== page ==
Just as we cannot stop the movement of the heavens, revolving as they do with such speed, so we cannot restrain our thought. And then we send all the faculties of the soul after it, thinking we are lost, and have misused the time that we are spending in the presence of God. Yet the soul may perhaps be wholly united with Him in the Mansions very near His presence, while thought remains in the outskirts of the castle, suffering the assaults of a thousand wild and venomous creatures . . .” (Teresa of Avila: Interior Castle: Fourth Mansions: Chapter One)
Instead you must allow the muddy river to flow unheeded in the dim channels of consciousness; you raise your sights; you look along it, mildly, acknowledging its presence without interest and gazing beyond it into the realm where subjects and objects act and rest purely, without utterance. (Annie Dillard: Pilgrim at Tinker Creek)
When plagued by chaotic thoughts, we can avoid being sidetracked from our spiritual and emotional health. Teresa says, “Most of these trials and times of unrest come from the fact that we do not understand ourselves.” Part of understanding ourselves is recognizing the difference between our thought and our faculties (e.g. reason, will, faith, memory, and understanding). Our faculties can be “united with Him in the Mansions very near His presence, while thought remains in the outskirts of the castle”. (We really can be in two places at once.)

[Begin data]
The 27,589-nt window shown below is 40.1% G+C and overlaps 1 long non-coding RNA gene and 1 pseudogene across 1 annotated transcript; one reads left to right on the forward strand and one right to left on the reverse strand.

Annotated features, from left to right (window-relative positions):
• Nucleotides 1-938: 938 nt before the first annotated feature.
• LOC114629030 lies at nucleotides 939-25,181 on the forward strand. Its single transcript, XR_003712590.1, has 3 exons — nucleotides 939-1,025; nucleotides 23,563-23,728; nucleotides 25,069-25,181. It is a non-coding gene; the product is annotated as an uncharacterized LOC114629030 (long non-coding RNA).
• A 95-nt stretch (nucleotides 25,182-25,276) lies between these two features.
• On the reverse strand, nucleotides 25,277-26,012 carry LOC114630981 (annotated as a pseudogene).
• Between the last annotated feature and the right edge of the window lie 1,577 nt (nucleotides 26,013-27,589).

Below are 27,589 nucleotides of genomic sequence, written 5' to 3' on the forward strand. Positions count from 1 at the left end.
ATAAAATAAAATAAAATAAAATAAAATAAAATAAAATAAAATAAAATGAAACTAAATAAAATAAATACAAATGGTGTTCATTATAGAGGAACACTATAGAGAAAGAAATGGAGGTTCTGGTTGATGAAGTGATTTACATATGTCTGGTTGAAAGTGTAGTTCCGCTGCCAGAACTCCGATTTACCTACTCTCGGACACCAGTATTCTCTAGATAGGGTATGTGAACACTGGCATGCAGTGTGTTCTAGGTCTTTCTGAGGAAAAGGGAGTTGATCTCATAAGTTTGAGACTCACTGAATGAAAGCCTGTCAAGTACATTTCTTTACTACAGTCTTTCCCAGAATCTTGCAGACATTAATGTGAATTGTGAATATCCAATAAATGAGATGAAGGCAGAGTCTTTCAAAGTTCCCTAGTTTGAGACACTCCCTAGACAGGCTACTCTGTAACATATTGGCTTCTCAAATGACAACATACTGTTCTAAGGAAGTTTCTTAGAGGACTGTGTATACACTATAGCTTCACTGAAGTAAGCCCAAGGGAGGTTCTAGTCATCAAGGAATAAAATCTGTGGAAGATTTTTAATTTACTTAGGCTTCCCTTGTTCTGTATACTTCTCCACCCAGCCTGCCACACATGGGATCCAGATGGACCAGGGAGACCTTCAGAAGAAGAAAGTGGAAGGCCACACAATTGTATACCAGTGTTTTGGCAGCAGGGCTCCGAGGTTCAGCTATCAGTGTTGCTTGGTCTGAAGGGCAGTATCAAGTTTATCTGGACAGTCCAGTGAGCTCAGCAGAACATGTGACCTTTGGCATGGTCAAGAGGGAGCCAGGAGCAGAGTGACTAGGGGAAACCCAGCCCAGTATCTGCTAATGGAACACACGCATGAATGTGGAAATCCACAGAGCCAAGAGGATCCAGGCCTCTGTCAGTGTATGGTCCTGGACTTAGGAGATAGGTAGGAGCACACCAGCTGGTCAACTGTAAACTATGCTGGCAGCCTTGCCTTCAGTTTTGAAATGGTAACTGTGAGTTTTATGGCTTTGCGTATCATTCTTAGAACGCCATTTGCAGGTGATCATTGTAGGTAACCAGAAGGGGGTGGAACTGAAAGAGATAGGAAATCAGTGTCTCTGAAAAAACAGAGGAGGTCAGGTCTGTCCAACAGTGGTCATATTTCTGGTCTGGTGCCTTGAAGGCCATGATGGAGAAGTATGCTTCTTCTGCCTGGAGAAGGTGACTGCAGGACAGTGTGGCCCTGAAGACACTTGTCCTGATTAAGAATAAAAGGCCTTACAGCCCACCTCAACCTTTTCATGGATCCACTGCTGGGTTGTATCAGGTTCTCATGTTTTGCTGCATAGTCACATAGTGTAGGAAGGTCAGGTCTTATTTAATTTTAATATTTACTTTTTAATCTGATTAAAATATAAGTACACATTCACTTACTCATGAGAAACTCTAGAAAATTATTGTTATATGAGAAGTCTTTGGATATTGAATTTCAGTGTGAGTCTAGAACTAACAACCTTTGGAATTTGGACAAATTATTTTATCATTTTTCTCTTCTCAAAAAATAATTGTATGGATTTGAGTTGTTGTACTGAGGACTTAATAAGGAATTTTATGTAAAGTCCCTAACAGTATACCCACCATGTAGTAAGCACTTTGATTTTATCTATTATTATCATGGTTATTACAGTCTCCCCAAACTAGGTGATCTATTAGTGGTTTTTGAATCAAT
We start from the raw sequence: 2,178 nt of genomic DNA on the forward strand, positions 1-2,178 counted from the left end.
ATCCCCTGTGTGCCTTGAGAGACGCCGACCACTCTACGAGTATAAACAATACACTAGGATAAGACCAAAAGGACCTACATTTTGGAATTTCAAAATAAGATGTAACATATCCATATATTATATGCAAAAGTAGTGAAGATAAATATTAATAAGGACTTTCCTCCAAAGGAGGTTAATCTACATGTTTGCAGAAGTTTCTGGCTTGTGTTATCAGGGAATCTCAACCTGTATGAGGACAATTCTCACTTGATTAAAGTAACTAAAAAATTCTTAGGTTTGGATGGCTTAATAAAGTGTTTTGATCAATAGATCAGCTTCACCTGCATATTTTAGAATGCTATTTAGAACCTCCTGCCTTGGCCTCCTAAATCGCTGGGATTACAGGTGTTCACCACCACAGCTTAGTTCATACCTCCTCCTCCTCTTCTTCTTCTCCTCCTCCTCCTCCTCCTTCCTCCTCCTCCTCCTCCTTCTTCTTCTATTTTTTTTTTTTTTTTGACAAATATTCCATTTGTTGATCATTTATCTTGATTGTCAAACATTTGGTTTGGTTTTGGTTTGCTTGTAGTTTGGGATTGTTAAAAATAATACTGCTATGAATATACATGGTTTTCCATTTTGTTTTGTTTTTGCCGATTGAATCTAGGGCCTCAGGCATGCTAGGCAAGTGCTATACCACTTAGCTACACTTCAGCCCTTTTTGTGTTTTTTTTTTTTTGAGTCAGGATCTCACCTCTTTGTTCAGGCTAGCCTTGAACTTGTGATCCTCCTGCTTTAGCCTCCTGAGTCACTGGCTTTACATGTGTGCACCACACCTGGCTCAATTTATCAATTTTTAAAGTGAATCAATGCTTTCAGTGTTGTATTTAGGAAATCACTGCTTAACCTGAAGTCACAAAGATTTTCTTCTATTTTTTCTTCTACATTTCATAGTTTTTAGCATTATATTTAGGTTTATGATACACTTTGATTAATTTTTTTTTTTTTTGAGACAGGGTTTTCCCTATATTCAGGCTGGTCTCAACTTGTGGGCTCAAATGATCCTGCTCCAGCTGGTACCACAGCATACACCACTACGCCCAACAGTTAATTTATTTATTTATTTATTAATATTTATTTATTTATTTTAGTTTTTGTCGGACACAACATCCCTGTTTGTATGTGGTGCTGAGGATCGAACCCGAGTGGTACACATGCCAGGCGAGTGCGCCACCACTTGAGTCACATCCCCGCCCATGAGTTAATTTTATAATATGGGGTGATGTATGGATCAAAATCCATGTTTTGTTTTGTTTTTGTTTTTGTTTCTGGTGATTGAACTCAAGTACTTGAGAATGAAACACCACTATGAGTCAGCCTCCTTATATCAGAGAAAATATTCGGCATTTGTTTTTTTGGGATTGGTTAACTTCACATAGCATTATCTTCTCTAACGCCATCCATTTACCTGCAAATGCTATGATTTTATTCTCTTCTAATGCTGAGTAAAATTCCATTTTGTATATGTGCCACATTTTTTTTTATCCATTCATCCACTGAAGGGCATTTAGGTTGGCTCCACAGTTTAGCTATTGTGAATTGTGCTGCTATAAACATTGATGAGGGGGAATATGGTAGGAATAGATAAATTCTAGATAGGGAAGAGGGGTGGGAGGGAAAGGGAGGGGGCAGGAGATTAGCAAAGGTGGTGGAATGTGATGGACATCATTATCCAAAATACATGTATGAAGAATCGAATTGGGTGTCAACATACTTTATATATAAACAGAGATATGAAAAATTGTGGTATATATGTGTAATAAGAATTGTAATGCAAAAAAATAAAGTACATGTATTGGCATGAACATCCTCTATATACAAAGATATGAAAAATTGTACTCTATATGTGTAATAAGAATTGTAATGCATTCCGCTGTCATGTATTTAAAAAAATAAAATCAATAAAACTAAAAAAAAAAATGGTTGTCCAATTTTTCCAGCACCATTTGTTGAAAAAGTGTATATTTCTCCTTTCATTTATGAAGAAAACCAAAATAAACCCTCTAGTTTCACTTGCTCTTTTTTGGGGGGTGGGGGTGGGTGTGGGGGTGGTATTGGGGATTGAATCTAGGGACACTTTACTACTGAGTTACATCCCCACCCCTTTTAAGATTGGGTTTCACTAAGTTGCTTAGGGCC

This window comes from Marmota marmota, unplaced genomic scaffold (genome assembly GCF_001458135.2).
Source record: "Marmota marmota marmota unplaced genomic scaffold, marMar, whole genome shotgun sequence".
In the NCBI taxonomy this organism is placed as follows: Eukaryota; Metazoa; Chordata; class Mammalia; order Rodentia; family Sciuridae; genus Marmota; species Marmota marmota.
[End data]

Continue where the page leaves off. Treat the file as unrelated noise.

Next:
We make two mistakes in dealing with distracting thoughts:
- We try to control these thoughts. We become fearful these thoughts will damage us so “we send all the faculties of the soul after it”. This compounds the problem because we push our faculties to the outskirts of the castle where they undergo attack as well. It then becomes impossible to center ourselves.
- We try to ignore these thoughts. The more we try to shut out these thoughts the more they gain control. Obsessing over the distraction becomes another distraction.
If we can’t control these thoughts and shouldn’t try to ignore them: What do we do? First, we acknowledge these thoughts will have a presence. To use the language of Annie Dillard, we “allow the muddy river to flow unheeded . . . acknowledging its presence without interest”. Secondly, we gaze beyond the muddy river of our thought to our faculties. The thoughts will fly! But reason, understanding, faith, and memory keep us centered at the interior of the castle near the King.
For more on Faculties: click here
For more on Self-Knowledge: click here